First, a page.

Although Warner Brothers had declined to make the more personal Scissorhands even after the success of Batman, Burton finally agreed to direct the sequel for Warner Brothers on the condition that he would be granted total control. The result was Batman Returns which featured Michael Keaton returning as the Dark Knight, and a new triad of villains: Danny DeVito (as the Penguin), Michelle Pfeiffer (as Catwoman) and Christopher Walken as Max Shreck, an evil corporate tycoon. Darker and considerably more personal than its predecessor, concerns were raised that the film was too scary for children. Audiences were even more uncomfortable at the film's overt sexuality, personified by the sleek, fetish-inspired styling of Catwoman's costume. One critic remarked, "too many villains spoiled the Batman", highlighting Burton's decision to focus the storyline more on the villains instead of Batman. The film also polarized the fanbase, with some loving the darkness and quirkiness, while others felt it was not true to the core aspects of the source material. Tim Burton made many changes to the Penguin which would be applied to the Penguin in both comics and television. While in the comics, he was an ordinary man, Burton created a freak of nature resembling a penguin with webbed, flipper-like fingers, a hooked, beak-like nose, and a penguin-like body. Batman Returns was made for $80 million, equivalent to over $119.8 million in 2007, and grossed $282.8 million world-wide, equivalent to over $423.6 million in 2007.

Burton then went on to do preliminary work on the third installment in the franchise. Val Kilmer was cast as the title character (after Michael Keaton turned down the offer to reprise his previous role after Burton's departure from the project), Chris O'Donnell was cast as Robin, Jim Carrey was cast as the Riddler (after Robin Williams turned down the part), Tommy Lee Jones was cast as Two-Face, and Nicole Kidman was cast as love interest Dr. Chase Meridian. Warner Brothers ultimately threw out Burton after they realized the tone of the film was to be similar to Batman Returns. Burton left the Batman franchise (he was credited as a producer in name only for the Joel Schumacher–directed Batman Forever (1995), a movie which he said had a title "like a tattoo you get when you're on drugs").

[edit] The Nightmare Before Christmas

Main article: The Nightmare Before Christmas

Next, Burton wrote and produced (but did not direct, due to schedule constraints on Batman Returns) The Nightmare Before Christmas (1993), originally meant to be a children's book in rhyme. The film was directed by Henry Selick and written by Michael McDowell and Caroline Thompson, based on Burton's original story, world and characters. The film received positive reviews for the film's stop motion animation, musical score and original storyline and was a box office success grossing $50 million. Burton collaborated with Selick again for James and the Giant Peach (1996), which Burton co-produced. The movie helped to generate a renewed interest in stop-motion animation. Today it is considered something of a cult classic.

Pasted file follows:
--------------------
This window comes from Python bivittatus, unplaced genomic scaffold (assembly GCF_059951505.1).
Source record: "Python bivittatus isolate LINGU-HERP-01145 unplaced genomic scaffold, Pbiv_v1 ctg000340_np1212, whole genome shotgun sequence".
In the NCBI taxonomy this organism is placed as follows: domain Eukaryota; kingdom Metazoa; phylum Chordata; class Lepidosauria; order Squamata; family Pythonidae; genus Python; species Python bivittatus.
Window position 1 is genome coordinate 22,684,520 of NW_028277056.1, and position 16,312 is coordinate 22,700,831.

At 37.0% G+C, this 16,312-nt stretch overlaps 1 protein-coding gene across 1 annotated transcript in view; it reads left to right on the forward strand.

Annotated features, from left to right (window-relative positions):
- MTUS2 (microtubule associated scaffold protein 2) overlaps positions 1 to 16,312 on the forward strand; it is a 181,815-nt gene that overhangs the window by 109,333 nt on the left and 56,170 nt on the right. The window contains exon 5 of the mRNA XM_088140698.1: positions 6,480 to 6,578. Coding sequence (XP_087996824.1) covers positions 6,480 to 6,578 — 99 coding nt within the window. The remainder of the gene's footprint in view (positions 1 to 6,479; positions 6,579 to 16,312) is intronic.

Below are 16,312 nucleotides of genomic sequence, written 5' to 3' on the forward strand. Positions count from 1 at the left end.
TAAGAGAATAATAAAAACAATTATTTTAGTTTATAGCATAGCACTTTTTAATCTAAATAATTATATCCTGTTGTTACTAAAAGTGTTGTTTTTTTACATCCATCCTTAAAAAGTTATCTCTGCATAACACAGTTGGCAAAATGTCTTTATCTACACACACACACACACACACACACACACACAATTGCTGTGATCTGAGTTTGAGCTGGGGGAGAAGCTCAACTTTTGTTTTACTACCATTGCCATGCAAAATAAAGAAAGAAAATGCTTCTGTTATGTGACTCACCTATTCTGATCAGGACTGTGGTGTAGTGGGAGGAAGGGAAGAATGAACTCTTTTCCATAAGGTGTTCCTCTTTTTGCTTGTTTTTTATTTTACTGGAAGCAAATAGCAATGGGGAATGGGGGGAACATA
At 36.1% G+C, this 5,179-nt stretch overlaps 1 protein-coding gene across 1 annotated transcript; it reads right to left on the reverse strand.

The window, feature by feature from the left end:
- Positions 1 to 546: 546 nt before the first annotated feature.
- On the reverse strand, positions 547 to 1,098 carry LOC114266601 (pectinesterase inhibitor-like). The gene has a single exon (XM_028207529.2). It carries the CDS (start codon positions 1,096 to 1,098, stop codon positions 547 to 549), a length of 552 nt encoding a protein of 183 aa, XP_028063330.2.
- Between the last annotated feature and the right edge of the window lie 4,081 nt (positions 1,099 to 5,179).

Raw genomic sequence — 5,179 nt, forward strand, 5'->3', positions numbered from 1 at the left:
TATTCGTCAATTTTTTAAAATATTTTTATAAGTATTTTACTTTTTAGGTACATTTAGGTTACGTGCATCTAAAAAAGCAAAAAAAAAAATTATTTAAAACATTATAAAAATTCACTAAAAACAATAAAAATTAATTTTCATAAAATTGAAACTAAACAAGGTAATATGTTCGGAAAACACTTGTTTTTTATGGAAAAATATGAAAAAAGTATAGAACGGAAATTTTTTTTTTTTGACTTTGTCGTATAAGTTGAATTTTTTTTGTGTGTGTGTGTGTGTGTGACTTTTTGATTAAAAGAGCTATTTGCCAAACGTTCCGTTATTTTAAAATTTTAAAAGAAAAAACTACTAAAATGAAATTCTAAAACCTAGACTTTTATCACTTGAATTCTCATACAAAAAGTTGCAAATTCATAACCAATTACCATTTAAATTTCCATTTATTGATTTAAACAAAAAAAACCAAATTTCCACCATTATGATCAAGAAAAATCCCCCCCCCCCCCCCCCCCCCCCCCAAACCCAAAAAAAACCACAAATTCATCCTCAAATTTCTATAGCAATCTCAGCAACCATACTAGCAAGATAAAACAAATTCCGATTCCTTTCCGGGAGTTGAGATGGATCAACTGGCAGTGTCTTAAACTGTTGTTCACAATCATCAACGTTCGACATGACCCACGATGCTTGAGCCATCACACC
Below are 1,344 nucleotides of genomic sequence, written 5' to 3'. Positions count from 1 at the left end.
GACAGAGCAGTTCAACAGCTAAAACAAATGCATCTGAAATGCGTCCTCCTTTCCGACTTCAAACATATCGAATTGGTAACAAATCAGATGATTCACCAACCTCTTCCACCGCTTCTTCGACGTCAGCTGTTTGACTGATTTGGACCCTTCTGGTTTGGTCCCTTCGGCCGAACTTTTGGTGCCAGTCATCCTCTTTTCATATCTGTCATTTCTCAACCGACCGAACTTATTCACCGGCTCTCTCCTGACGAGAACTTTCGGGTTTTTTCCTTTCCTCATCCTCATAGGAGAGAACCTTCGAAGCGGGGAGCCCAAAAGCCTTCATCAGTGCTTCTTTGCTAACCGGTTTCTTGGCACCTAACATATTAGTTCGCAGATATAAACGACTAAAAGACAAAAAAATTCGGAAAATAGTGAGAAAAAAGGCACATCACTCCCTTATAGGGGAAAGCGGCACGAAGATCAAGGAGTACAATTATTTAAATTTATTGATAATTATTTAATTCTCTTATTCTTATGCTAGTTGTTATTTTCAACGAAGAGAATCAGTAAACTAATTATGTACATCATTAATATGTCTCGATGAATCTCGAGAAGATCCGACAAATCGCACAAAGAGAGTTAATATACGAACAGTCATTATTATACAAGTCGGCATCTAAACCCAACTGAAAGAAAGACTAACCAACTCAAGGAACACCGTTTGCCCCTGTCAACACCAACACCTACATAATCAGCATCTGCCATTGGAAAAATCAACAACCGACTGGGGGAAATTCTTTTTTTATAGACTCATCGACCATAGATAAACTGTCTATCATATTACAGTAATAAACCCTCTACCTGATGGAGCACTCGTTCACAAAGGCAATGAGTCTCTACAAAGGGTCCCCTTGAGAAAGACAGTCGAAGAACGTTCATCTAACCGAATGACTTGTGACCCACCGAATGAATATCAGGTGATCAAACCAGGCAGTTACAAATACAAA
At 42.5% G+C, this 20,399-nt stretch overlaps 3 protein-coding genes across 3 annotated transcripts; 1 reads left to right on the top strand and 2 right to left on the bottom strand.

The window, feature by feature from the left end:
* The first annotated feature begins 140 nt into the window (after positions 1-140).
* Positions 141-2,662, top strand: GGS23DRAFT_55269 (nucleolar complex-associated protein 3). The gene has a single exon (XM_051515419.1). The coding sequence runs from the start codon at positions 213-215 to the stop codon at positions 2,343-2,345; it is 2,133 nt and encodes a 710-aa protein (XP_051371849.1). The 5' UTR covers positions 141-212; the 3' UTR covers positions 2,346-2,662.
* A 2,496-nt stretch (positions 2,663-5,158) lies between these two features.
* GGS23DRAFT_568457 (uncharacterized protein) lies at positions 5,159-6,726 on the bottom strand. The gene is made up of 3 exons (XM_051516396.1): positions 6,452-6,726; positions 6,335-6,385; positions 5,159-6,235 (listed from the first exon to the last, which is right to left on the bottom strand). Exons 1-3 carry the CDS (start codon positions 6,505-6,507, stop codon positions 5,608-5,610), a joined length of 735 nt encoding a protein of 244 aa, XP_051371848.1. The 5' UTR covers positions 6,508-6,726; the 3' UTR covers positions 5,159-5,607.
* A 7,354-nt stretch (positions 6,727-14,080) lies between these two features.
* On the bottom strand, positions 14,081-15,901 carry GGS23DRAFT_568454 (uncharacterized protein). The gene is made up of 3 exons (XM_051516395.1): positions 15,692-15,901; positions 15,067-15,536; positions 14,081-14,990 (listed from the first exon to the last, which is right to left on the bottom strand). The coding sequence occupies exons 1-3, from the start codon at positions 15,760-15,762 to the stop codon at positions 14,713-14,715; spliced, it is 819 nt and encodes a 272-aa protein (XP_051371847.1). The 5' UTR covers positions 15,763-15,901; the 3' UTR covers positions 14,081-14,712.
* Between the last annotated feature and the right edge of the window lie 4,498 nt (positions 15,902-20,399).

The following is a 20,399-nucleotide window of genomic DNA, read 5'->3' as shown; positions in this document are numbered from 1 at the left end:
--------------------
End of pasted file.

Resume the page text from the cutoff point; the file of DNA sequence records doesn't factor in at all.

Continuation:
A deleted scene from The Nightmare Before Christmas features a group of vampires playing hockey on the frozen pond with the decapitated head of producer Tim Burton. The head was later replaced with a Jack-o'-lantern.

[edit] Ed Wood

Main article: Ed Wood (film)

His next film, Ed Wood (1994), was of a much smaller scale, depicting the life of Ed Wood Jr, a filmmaker sometimes called "the worst director of all time." Starring Johnny Depp in the title role, the film is a homage to the low-budget sci-fi and horror films of Burton's childhood, and handles its comical protagonist and his motley band of collaborators with surprising fondness and sensitivity. Due to creative squabbles during the making of The Nightmare Before Christmas, Danny Elfman declined to score Ed Wood, and the assignment went to Howard Shore. While a commercial failure at the time of its release, Ed Wood was well received by critics and has since gathered a considerable fanbase, as well as helped revive the public interest for the films of Ed Wood Jr. Martin Landau also received an Academy Award, in the Best Supporting Actor category, for his portrayal of Bela Lugosi.

[edit] Mars Attacks!

Main article: Mars Attacks!

Elfman and Burton reunited for Mars Attacks! (1996). Based on a popular science fiction trading card series, the film was a hybrid of 1950s sci-fi flicks and 1970s all-star disaster flicks—an anarchic cacophony of clever satire and goofy mayhem. Coincidence made it an inadvertent spoof of the blockbuster, Independence Day, made around the same time and released five months earlier. Although the film boasted an all-star cast, including Jack Nicholson, Pierce Brosnan, Michael J. Fox, Sarah Jessica Parker, Natalie Portman, Lukas Haas, Glenn Close, and Rod Steiger among others, the film received mixed reviews by American critics and was mostly ignored by American audiences. It was however more successful abroad, and later managed to gather an American fan base from its television airings and DVD release.

[edit] Sleepy Hollow

Main article: Sleepy Hollow (film)

Sleepy Hollow, released in the autumn of 1999, was a return to vintage Burton, with a supernatural setting, unique sets and another offbeat performance by Johnny Depp as Ichabod Crane, now a detective with an interest in forensic science rather than the schoolteacher of Washington Irving's original tale. With Hollow, Burton paid homage to the old horror movies from English company Hammer Film Productions. Hammer veteran Christopher Lee is given a cameo role. A host of Burton regulars appeared in supporting roles (Michael Gough, Jeffrey Jones, and Christopher Walken, among others) and Christina Ricci was cast as Katrina van Tassel. Mostly well-received by critics, and with a special mention to Elfman's Gothic score, the film won an Academy Award for Best Art Direction, as well as two BAFTAs for Best Costume Design and Best Production Design. A box office success, Sleepy Hollow was also a turning point for Burton. Along with change in his personal life (separation from Lisa Marie), Burton changed radically in style for his next project, leaving the haunted forests and colorful outcasts behind to go on to directing Planet of the Apes which, as Burton had repeatedly noted, was "not a remake" of the earlier film.